The open drivers are horrendous to be honest. I lose a lot of performance and the annoying lines on the side of the screen are a major deal-breaker. Compared to the quality of my NVIDIA drivers it's just not good enough.

In essence, moving from 8.10 to 9.04 is an upgrade as long as you're not on an 'old' ATI card. What I'm wondering is what happens when the support runs out. I don't particularly want to have to buy a new laptop just because the support has run out for 8.10.

I have an old Radeon X1200 (or something like that) and on Jaunty the OS drivers work really well.

Before they couldn't even play an xvid video on full screen with compiz on without lagging.

I don't have a reason to use the CS drivers anymore.

Kosimo
May 1st, 2009, 09:49 AM
Using the free software driver for ATI cards would be the obvious choice here.

Aside that ATI is one of the best decisions when running Linux. They give us specifications and have people working on X as well as the official driver maintained by X.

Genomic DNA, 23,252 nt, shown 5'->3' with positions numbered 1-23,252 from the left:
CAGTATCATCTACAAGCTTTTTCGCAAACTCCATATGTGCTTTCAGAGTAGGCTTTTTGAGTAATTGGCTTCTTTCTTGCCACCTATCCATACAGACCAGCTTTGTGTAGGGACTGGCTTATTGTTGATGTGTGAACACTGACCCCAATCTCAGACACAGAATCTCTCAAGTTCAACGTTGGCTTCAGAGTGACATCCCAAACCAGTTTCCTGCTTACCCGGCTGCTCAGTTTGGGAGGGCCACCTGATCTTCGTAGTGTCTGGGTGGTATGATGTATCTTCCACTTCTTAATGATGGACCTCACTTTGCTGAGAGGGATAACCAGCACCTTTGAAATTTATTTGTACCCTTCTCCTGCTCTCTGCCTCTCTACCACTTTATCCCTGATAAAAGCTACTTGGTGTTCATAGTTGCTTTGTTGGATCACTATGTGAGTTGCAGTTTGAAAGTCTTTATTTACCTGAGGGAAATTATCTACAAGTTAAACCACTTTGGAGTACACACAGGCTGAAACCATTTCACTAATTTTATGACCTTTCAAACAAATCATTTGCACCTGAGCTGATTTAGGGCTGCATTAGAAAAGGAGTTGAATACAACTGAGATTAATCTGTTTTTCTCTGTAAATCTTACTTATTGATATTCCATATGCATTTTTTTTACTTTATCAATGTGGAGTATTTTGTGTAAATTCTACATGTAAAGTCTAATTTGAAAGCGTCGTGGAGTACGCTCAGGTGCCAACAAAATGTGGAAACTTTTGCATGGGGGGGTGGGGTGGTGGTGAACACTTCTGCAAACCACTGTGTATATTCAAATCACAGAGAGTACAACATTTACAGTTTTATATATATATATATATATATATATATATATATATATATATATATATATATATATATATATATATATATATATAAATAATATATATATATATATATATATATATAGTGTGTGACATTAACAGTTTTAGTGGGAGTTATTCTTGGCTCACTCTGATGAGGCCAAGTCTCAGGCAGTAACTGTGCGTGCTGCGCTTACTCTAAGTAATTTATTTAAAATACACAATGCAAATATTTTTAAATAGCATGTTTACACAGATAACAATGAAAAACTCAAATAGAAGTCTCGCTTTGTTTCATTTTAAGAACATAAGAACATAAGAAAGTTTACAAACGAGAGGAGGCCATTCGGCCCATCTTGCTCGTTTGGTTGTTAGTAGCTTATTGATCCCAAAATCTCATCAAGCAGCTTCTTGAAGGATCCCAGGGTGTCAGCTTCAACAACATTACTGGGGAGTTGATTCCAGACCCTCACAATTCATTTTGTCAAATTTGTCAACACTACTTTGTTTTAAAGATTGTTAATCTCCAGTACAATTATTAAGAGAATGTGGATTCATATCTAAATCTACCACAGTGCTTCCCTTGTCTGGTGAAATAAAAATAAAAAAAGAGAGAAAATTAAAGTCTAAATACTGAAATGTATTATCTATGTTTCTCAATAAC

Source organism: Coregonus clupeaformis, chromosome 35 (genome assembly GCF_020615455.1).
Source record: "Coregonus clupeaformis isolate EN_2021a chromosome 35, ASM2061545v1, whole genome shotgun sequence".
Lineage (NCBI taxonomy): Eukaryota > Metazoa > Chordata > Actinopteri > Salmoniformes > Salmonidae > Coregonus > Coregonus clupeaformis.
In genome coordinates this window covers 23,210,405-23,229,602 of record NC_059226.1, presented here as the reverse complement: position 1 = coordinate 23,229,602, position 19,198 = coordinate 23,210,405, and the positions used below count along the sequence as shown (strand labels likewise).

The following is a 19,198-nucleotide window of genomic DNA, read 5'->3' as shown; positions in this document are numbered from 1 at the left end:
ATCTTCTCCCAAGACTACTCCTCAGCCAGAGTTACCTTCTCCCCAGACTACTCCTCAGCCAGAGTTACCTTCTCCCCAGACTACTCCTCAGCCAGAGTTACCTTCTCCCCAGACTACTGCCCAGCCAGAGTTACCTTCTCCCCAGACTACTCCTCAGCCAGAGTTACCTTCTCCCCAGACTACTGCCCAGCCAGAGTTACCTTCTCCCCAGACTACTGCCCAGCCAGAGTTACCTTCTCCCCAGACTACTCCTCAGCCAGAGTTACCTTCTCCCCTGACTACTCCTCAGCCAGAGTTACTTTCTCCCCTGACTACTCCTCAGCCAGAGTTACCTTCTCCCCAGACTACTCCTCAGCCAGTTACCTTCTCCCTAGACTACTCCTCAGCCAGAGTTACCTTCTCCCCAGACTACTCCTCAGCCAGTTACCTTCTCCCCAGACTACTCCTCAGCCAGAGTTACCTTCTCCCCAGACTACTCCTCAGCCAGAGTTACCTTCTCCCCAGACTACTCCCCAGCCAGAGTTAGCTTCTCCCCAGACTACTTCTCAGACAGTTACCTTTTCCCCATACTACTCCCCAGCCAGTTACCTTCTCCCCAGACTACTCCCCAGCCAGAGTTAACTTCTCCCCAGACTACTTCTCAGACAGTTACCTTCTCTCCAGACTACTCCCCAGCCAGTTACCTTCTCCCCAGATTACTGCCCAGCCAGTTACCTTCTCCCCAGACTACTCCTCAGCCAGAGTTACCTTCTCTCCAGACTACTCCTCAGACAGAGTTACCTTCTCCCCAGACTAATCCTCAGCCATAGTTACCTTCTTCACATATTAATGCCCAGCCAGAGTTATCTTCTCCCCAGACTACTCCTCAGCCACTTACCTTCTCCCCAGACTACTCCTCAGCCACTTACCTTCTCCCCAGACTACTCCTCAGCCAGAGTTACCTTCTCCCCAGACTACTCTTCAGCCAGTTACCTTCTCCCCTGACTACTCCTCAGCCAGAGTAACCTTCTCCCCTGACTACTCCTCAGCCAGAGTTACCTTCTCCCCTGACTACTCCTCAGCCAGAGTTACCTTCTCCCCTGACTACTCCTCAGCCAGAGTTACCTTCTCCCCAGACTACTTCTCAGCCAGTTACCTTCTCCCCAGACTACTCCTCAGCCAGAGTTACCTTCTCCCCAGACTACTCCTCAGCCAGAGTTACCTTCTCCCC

Currently this driver has kernel modesetting support as well as 3D acceleration and other goodies.

I would urge you to continue supporting the companies that support us, if you have problem please file bugs and they will be looked at. You can also partake in the Fedora Test days, they recently had one to test ATI 3D acceleration support, that way you will have good test cases to fill out and direct access to the developers writing the code. These days always end up producing lots of bug fixes and ensure that support is stable. Even if you do not like Fedora, remember that the code will flow back to Ubuntu since work is done upstream.